“We’ve seen crop insurance go through a lot over the last two years. The program has really changed dramatically. It’s paid out $4.1 billion combined over the last two years… about $2.8 billion the year previous and we look like we are around $1.3 billion for payouts for last year,” he said.
Horner notes this is due to a combination of the drought in 2021, high payouts for hail claims after hail storms in central Alberta, and the height in value in crop payouts becoming more in 2022.
“The fund has been greatly depleted over the last two years… so there is a small growth factor in the fund. But beyond that, you’re paying for your coverage,” Horner said about how producers will be able to deal with the rise of insurance premiums during hard economic times.
Calculations made by the Alberta government say increases compared to 2022 are:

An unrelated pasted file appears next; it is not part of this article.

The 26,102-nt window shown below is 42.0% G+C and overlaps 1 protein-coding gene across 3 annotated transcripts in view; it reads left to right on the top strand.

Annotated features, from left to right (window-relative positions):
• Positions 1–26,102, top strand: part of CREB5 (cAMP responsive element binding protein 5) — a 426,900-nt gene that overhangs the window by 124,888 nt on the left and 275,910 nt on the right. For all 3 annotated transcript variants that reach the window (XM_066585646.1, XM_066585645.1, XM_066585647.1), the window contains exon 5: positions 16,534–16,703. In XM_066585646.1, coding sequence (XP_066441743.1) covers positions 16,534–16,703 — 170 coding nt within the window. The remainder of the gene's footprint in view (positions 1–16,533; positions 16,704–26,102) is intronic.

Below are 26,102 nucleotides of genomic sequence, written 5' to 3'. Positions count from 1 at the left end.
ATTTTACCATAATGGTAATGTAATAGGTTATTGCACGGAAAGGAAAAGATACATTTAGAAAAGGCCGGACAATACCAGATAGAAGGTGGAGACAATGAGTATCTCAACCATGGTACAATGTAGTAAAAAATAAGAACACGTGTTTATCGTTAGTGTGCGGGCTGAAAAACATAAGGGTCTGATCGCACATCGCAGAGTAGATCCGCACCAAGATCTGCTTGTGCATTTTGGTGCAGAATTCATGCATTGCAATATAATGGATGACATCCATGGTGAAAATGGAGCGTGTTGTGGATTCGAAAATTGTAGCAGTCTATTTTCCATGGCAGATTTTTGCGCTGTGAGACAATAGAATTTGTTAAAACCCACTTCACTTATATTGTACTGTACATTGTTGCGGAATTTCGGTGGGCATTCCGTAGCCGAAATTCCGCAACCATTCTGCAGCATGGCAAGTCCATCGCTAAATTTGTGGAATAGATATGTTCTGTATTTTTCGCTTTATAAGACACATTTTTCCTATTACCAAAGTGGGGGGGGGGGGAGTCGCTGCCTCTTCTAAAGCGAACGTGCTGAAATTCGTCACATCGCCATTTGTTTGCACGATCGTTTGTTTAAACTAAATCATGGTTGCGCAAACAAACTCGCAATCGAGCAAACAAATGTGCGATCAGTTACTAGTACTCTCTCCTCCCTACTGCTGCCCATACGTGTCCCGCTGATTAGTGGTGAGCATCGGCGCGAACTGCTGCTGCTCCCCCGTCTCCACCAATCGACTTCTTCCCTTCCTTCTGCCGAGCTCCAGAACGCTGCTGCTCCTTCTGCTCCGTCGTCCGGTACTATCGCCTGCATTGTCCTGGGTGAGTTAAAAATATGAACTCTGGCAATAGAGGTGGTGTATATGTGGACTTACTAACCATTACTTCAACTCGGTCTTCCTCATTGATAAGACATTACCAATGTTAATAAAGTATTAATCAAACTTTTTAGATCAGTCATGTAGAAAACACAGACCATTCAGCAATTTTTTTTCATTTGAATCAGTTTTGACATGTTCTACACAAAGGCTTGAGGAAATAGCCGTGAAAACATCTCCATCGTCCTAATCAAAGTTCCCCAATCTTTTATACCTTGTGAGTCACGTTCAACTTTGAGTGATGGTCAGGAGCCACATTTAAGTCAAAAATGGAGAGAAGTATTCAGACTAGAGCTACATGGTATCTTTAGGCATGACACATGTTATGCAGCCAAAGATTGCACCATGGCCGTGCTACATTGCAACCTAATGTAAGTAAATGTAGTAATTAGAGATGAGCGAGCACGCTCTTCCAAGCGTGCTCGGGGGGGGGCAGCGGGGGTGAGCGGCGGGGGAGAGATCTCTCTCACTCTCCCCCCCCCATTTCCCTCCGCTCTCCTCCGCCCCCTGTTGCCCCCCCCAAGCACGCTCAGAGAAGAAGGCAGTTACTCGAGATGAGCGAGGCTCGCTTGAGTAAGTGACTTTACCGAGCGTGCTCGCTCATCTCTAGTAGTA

- Hard Red Spring Wheat – 17 per cent
- Feed Barley – nine per cent
- Canola – 12 per cent
- Yellow Field Peas – two per cent
“The one thing you can control is having this insurance to cover these terrible years… when everything else is out of your control. As much as it’s going up, it’s a non-profit insurance program, actuarially sound and audited, looks at a 25-year lens so they can control increases in premium rate,” added Horner on the AFSC program.
Horner said the program is; “one place where there’s tremendous value for Alberta farming communities when